While we at the Heinz History Center call the Strip District our home neighborhood, we strive to have our collection also represent the constellation of townships, boroughs, and neighborhoods that comprise Western Pennsylvania.
The traffic that clogs the main arteries in and out of Pittsburgh is a strong reminder that the decidedly suburban way of life that began in earnest throughout the 1920s is still going strong. The history of Pittsburgh’s suburbs can be found in numerous publications, maps, postcards, records, and photographs within our collections. We’d love your help in expanding our photo documentation of these suburban communities that have had a hand in shaping Western Pennsylvanians for nearly 100 years.
Numerous factors affected the growth of Pittsburgh’s suburbs, including the rise of industry and manufacturing, increased wages, limitations of extant city housing, cleaner air, and the promise of efficient transportation routes throughout the 1920s and 1930s. Construction of the Parkway East and West, as well as expansions and improvements to the roads in and out of both the South and North Hills promised commuting ease. Transportation to and from the suburbs was further supplemented by trolley lines and streetcar routes.
Suburban life, so often characterized by tidy house plots with supporting schools, libraries, shopping centers, houses of worship, and business districts flourished in the former woodlands of Allegheny County. By 1950, more people lived in the suburbs than within the City of Pittsburgh. Many townships saw dramatic growth, such as Mt. Lebanon, which witnessed its population spike from 2,000 in the early 1920s to over 26,000 by 1950. Writing for the Pittsburgh Press in 1951, Edwin H. Beachler reflected that the people of our region at this time “came to look on the city as a place to make a living and the suburbs as a place to live.”
The schools, civic and service organizations, houses of worship, local businesses, and municipal infrastructures that sprouted up to both reflect and support Greater Pittsburgh’s suburbanites are key pieces of Western Pennsylvania’s story over time. When casual visitors and seasoned researchers alike prompt us to help them delve into the archives on Pittsburgh’s suburbs, we in the History Center’s Detre Library & Archives often emerge with a mosaic of maps, reports, church anniversary books, yearbooks, and town histories. Even better if we have a smattering of town directories, newspapers, and postcards as well.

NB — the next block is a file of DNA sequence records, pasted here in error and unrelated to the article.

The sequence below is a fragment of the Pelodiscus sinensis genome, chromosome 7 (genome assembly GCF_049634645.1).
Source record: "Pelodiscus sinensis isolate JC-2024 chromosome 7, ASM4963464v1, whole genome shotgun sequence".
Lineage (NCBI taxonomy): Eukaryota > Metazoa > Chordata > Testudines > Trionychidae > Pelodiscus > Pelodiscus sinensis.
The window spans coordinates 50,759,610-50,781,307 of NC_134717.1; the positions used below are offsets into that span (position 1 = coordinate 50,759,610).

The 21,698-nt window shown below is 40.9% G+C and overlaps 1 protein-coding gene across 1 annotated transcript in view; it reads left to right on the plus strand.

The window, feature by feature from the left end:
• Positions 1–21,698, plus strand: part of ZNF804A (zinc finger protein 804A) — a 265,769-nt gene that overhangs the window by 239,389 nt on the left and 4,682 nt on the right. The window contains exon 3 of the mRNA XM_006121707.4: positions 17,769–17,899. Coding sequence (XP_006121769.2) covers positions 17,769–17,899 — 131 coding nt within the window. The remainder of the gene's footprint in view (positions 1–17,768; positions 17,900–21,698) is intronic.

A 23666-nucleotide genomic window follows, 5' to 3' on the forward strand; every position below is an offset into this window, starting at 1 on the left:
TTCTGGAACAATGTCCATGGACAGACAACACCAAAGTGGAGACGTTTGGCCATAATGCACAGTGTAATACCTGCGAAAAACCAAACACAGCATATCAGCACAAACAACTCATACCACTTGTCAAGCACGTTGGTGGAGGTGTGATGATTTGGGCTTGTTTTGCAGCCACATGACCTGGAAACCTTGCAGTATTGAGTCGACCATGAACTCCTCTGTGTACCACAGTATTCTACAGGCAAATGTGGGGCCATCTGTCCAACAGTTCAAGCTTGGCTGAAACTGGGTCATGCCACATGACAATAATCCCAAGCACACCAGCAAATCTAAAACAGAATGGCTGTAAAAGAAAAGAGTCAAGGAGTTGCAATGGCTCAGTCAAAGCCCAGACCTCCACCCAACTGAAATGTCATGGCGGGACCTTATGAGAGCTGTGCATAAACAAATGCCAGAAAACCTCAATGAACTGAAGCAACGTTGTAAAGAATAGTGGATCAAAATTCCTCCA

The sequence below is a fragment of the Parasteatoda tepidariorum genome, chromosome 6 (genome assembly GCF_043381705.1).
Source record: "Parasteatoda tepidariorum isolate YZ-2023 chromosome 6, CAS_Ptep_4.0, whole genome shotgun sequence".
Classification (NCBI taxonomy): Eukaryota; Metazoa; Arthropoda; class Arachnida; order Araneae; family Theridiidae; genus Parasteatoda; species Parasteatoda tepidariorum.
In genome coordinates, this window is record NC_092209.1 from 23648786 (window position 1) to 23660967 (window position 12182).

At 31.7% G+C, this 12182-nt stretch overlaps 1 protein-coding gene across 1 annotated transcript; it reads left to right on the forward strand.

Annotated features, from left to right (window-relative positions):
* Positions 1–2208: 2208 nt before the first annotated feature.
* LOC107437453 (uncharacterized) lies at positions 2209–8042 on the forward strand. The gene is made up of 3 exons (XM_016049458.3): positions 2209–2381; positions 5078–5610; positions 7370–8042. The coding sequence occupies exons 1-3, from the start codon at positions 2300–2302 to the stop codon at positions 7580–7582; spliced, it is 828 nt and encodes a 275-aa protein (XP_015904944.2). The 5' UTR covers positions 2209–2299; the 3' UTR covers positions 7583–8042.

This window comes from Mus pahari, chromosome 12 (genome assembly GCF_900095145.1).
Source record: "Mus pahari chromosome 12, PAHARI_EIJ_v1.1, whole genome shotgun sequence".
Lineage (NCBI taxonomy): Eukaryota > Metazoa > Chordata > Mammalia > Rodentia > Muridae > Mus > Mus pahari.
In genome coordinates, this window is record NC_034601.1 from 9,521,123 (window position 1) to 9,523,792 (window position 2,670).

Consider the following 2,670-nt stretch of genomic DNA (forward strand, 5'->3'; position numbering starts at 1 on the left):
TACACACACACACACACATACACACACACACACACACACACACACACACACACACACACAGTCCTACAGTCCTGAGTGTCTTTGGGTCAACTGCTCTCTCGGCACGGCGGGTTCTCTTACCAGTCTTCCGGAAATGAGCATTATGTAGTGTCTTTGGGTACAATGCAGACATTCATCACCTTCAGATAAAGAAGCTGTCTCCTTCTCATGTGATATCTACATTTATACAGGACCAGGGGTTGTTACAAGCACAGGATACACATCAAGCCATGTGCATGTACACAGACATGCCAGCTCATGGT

At times, this mosaic is also enhanced by the original papers of businesses, families, individuals, and other bedrock fixtures within a community. Photographs further enrich this patchwork of documentation on Pittsburgh’s outer townships and boroughs. As will be explored in the History Center’s upcoming #Pixburgh exhibition, photographs of and within a community persist as unrivaled glimpses into the past.
If you or your family call a town in the suburbs outside of Pittsburgh home, what photographs do you have that capture snapshots into your lives and that of your community? What are some of the longstanding gathering places in your suburban community? Are there annual events such as McKeesport’s International Village, Dormont Day, and the Carrick Overbrook Community Cornfest that have grown to become hallmark celebrations in your area? Do you have photographs or other items among your family treasures that represent these shared experiences?
If you or your family have photographs or other materials that provide insight into your corner of Pittsburgh’s suburbs, we’d love to hear from you.
Sierra Green is an archivist with the Detre Library & Archives at the Heinz History Center.
Use the form below if you have old images, documents, or artifacts related to Pittsburgh’s past. We’d love to talk with you about adding unique content to our permanent collections. Please include a brief description along with your contact information and a History Center team member will be in contact with you.